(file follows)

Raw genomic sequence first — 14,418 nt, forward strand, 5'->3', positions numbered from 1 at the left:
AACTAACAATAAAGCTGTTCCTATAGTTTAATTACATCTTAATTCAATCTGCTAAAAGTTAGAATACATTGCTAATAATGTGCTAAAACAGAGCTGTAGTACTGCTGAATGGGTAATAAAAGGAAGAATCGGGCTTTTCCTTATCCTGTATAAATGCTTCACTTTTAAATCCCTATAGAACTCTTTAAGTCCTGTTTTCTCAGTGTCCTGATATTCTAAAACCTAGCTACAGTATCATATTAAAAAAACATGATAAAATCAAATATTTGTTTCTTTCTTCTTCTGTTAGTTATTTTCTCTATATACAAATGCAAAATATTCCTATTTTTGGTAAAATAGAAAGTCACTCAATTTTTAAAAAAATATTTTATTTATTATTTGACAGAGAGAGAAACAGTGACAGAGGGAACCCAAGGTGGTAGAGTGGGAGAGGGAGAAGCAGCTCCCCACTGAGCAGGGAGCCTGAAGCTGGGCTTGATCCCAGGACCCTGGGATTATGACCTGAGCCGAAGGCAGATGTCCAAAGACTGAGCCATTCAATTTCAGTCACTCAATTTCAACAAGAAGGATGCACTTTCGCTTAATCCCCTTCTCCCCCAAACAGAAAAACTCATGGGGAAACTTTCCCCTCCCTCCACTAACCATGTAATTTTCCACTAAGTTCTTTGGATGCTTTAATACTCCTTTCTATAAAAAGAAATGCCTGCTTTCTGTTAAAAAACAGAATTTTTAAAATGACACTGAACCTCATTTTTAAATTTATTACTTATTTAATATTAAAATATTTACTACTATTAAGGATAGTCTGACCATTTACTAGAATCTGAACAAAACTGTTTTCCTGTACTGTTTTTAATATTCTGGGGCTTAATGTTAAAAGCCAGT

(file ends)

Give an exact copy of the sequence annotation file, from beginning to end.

Raw genomic sequence first — 14,418 nt, forward strand, 5'->3', positions numbered from 1 at the left:
AACTAACAATAAAGCTGTTCCTATAGTTTAATTACATCTTAATTCAATCTGCTAAAAGTTAGAATACATTGCTAATAATGTGCTAAAACAGAGCTGTAGTACTGCTGAATGGGTAATAAAAGGAAGAATCGGGCTTTTCCTTATCCTGTATAAATGCTTCACTTTTAAATCCCTATAGAACTCTTTAAGTCCTGTTTTCTCAGTGTCCTGATATTCTAAAACCTAGCTACAGTATCATATTAAAAAAACATGATAAAATCAAATATTTGTTTCTTTCTTCTTCTGTTAGTTATTTTCTCTATATACAAATGCAAAATATTCCTATTTTTGGTAAAATAGAAAGTCACTCAATTTTTAAAAAAATATTTTATTTATTATTTGACAGAGAGAGAAACAGTGACAGAGGGAACCCAAGGTGGTAGAGTGGGAGAGGGAGAAGCAGCTCCCCACTGAGCAGGGAGCCTGAAGCTGGGCTTGATCCCAGGACCCTGGGATTATGACCTGAGCCGAAGGCAGATGTCCAAAGACTGAGCCATTCAATTTCAGTCACTCAATTTCAACAAGAAGGATGCACTTTCGCTTAATCCCCTTCTCCCCCAAACAGAAAAACTCATGGGGAAACTTTCCCCTCCCTCCACTAACCATGTAATTTTCCACTAAGTTCTTTGGATGCTTTAATACTCCTTTCTATAAAAAGAAATGCCTGCTTTCTGTTAAAAAACAGAATTTTTAAAATGACACTGAACCTCATTTTTAAATTTATTACTTATTTAATATTAAAATATTTACTACTATTAAGGATAGTCTGACCATTTACTAGAATCTGAACAAAACTGTTTTCCTGTACTGTTTTTAATATTCTGGGGCTTAATGTTAAAAGCCAGT